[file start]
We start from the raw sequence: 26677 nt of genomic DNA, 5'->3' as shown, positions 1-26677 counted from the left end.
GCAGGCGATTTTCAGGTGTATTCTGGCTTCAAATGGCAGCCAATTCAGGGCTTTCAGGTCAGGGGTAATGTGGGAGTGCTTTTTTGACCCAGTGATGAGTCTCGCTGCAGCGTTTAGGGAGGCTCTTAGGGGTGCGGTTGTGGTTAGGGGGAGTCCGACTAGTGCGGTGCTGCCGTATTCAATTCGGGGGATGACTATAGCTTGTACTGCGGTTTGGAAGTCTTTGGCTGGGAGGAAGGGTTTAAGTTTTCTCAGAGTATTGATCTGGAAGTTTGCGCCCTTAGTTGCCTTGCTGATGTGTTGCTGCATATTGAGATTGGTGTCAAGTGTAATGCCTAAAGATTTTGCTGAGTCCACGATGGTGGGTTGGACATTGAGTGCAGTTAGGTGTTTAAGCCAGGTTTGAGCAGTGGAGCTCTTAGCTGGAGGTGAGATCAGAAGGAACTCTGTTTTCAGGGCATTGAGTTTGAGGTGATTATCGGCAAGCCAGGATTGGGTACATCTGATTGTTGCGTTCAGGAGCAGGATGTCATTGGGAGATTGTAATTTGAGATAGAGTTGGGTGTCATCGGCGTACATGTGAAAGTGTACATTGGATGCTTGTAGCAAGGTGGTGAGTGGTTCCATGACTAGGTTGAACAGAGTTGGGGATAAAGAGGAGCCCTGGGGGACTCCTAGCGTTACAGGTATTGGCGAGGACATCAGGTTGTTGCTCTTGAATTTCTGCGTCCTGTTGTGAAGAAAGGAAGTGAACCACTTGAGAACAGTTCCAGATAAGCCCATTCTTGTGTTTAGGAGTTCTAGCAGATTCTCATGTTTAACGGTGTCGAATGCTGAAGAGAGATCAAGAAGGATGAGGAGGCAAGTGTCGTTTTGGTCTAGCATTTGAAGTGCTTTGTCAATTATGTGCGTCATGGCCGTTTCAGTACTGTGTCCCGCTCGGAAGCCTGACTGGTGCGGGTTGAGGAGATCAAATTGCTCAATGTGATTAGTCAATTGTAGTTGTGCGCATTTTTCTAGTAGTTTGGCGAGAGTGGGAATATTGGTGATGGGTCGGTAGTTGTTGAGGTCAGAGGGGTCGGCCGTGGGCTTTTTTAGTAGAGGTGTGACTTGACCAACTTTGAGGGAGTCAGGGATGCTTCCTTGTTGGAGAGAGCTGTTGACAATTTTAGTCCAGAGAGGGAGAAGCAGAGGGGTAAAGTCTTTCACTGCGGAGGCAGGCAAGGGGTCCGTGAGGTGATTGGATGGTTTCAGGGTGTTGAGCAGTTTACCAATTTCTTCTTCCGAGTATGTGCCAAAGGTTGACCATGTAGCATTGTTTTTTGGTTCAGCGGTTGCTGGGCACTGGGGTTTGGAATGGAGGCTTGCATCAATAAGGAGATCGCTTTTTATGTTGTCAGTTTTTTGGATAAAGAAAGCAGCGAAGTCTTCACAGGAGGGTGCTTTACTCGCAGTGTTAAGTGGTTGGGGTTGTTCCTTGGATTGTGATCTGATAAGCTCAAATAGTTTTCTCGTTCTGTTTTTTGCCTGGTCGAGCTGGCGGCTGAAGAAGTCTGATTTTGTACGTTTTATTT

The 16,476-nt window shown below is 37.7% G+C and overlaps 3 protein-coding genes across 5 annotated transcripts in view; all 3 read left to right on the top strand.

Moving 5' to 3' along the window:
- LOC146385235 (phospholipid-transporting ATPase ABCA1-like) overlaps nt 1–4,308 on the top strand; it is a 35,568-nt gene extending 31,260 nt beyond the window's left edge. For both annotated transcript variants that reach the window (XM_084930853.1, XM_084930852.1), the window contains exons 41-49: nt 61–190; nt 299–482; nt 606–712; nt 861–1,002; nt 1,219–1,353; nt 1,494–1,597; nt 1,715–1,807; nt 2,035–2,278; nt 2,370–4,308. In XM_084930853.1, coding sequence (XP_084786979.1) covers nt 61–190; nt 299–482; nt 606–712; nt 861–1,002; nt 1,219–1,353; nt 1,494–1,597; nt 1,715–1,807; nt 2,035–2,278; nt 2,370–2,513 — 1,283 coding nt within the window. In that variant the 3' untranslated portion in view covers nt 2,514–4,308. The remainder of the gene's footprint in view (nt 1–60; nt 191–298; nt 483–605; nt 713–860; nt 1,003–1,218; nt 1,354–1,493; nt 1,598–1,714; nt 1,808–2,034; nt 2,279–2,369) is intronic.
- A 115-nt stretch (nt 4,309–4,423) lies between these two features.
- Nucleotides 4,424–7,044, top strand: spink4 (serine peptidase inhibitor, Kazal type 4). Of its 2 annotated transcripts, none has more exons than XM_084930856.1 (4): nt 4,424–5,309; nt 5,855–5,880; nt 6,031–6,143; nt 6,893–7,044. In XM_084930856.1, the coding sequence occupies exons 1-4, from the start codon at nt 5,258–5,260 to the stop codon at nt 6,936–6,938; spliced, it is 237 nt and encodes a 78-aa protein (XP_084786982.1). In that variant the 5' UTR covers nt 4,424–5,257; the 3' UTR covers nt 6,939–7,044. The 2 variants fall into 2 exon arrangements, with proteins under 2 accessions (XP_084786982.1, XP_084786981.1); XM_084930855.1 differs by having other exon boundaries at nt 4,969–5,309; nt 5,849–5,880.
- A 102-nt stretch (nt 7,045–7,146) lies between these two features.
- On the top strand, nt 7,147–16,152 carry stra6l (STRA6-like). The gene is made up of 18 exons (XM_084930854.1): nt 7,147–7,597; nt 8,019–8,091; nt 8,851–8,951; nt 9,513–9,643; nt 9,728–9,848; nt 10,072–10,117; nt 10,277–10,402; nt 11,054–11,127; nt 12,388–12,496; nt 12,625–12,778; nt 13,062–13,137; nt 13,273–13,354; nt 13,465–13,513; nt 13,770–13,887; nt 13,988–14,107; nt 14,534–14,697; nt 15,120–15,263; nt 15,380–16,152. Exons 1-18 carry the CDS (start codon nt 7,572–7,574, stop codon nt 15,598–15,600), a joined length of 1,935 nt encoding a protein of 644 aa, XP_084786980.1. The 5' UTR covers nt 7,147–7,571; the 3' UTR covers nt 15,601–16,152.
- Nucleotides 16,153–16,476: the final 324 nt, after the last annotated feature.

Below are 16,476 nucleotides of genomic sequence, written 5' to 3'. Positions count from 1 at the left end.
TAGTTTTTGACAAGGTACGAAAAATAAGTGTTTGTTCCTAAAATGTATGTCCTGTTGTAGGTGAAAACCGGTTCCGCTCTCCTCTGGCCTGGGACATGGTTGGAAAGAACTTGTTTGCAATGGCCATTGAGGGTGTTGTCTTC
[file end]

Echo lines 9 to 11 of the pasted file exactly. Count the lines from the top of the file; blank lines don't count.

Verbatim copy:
- On the top strand, nt 7,147–16,152 carry stra6l (STRA6-like). The gene is made up of 18 exons (XM_084930854.1): nt 7,147–7,597; nt 8,019–8,091; nt 8,851–8,951; nt 9,513–9,643; nt 9,728–9,848; nt 10,072–10,117; nt 10,277–10,402; nt 11,054–11,127; nt 12,388–12,496; nt 12,625–12,778; nt 13,062–13,137; nt 13,273–13,354; nt 13,465–13,513; nt 13,770–13,887; nt 13,988–14,107; nt 14,534–14,697; nt 15,120–15,263; nt 15,380–16,152. Exons 1-18 carry the CDS (start codon nt 7,572–7,574, stop codon nt 15,598–15,600), a joined length of 1,935 nt encoding a protein of 644 aa, XP_084786980.1. The 5' UTR covers nt 7,147–7,571; the 3' UTR covers nt 15,601–16,152.
- Nucleotides 16,153–16,476: the final 324 nt, after the last annotated feature.

Below are 16,476 nucleotides of genomic sequence, written 5' to 3'. Positions count from 1 at the left end.